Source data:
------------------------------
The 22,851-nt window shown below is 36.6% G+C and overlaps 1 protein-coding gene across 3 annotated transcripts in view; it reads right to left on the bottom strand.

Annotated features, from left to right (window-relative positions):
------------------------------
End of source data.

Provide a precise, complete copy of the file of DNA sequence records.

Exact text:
The 22,851-nt window shown below is 36.6% G+C and overlaps 1 protein-coding gene across 3 annotated transcripts in view; it reads right to left on the bottom strand.

Annotated features, from left to right (window-relative positions):